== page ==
May was mixed bag in the corporate deal book. While private equity activity increased, mergers and acquisitions dipped.
According to data from FactSet, U.S. M&A activity decreased by 6.3% in May. While 964 announcements were made in April, 903 were made in May. However, M&A spending increased significantly, jumping 100.1%.
M&A activity: Tech Leads the Way in Announcements, Finance in Amounts
Tech has seen the greatest amount of M&A activity in the past three months. Announcements jumped to 526 from 477 year-over-year.
The laundry list of tech M&A newsmakers is long. Avago Technologies revealed plans to acquire fellow chip maker Broadcom in a $37 billion deal in May, just a few months after NXP Semiconductors and Freescale Semiconductor announced a $40 billion merger. And just weeks ago, Intel agreed to buy Altera in a $17 billion deal.
Some of the biggest brands in tech have been high on M&A activity as well. IBM has picked up Blue Box Group, Phytel and Explorys in 2015, and Facebook has acquired TheFind and – through virtual reality company Oculus – Surreal Vision.
Other sectors that have experienced a surge in M&A activity over the past three months compared to the same period in 2014 are distribution services, finance, health services and communications.
Of course, not all industries are in the up-and-up in business deals. FactSet identified five sectors that have experienced a notable decline in M&A activity year-over-year: commercial services, consumer services, producer manufacturing, consumer non-durables and industrial services.
In terms of value, however, the story is different. Finance led the way in deal amounts over the past three months, followed by electronic technology and process industries.
Charter – Time Warner Cable Boast Biggest Deal
After 14 months of haggling, Comcast dropped its $45 billion takeover bid for Time Warner Cable in April. Competitor Charter Communications didn’t waste time in stepping in, and on May 26, it made an even bigger offer for TWC. The deal, which values Time Warner Cable at $78.7 billion, is among the biggest of 2015, and, according to FactSet, it is the largest announced in the past three months.
Another sizable announcement worth noting is Monsanto’s proposal to acquire Syngenta for $44 billion, though the latter has spurned the former’s advances.
FactSet also points to Avago’s bid for Broadcom, Williams Companies’ $13.8 billion agreement to acquire the remaining stake of Williams Partners LP, and Danaher Corporation’s maneuver to buy Pall Corporation for $13.6 billion.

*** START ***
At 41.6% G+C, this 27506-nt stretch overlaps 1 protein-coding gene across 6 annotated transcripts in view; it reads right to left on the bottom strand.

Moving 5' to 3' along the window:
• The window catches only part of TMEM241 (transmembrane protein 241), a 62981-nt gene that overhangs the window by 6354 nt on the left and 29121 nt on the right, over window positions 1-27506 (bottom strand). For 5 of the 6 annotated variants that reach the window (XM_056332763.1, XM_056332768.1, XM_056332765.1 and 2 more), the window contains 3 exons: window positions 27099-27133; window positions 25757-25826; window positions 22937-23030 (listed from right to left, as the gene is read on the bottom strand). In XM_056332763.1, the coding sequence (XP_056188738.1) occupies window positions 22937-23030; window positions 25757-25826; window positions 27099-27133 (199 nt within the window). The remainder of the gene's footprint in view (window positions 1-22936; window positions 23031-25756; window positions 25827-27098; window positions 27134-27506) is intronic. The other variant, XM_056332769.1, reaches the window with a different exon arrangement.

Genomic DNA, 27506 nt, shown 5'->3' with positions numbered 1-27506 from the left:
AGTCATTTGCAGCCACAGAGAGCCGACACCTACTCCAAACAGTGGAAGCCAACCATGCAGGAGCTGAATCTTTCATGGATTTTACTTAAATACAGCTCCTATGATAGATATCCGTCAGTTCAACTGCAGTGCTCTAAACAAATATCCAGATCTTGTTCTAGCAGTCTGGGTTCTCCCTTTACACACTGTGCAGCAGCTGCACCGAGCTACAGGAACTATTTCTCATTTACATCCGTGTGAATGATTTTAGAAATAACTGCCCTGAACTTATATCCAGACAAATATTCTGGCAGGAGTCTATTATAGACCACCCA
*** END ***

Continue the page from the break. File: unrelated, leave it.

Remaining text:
The private equity sector saw two more deals in May than it did in April, announcing 93 compared to 91. However, aggregate base equity fell by more than half, to $9.5 billion in May to $20.4 billion in April.
The biggest buyers of the month: Canadians. Firms from the country announced 30 deals in May, followed by 19 deals made by U.K. companies. Japan, China and Germany were also in the mix.
U.K. firms were the biggest sellers, followed by Canada, the Netherlands and Germany.
Activist Success Continues
In May, DuPont came out victorious in a months-long proxy battle against activist investor Nelson Peltz. The U.S. chemical conglomerate successfully resisted a challenge from the Trian Fund Management head, who sought four board seats and intended to pursue a company breakup.
Peltz’s loss, however, doesn’t mean a complete turn in the tide on activism. According to FactSet, the story is a bit more complicated.
On the surface, it appears that companies are winning more shareholder votes. In fact, company win rate for board seat proxy contests that went to shareholder vote so far this year is about 62% – well above last year’s 39% rate. Moreover, support for activist candidatese is on the decline, with most receiving support from just one third of outstanding votes.
However, it would also appear that fewer proxy battles are actually going to vote. Settlements – instances where companies and activist shareholders make an agreement or enter into discussions in order to avoid a vote – are on the rise.
Thirty-three proxy fights have been formally settled or withdrawn after the company made material concessions this year. What’s more, some companies have chosen to grant activists board seats before allowing the fight to escalate – there have been 46 such cases this year.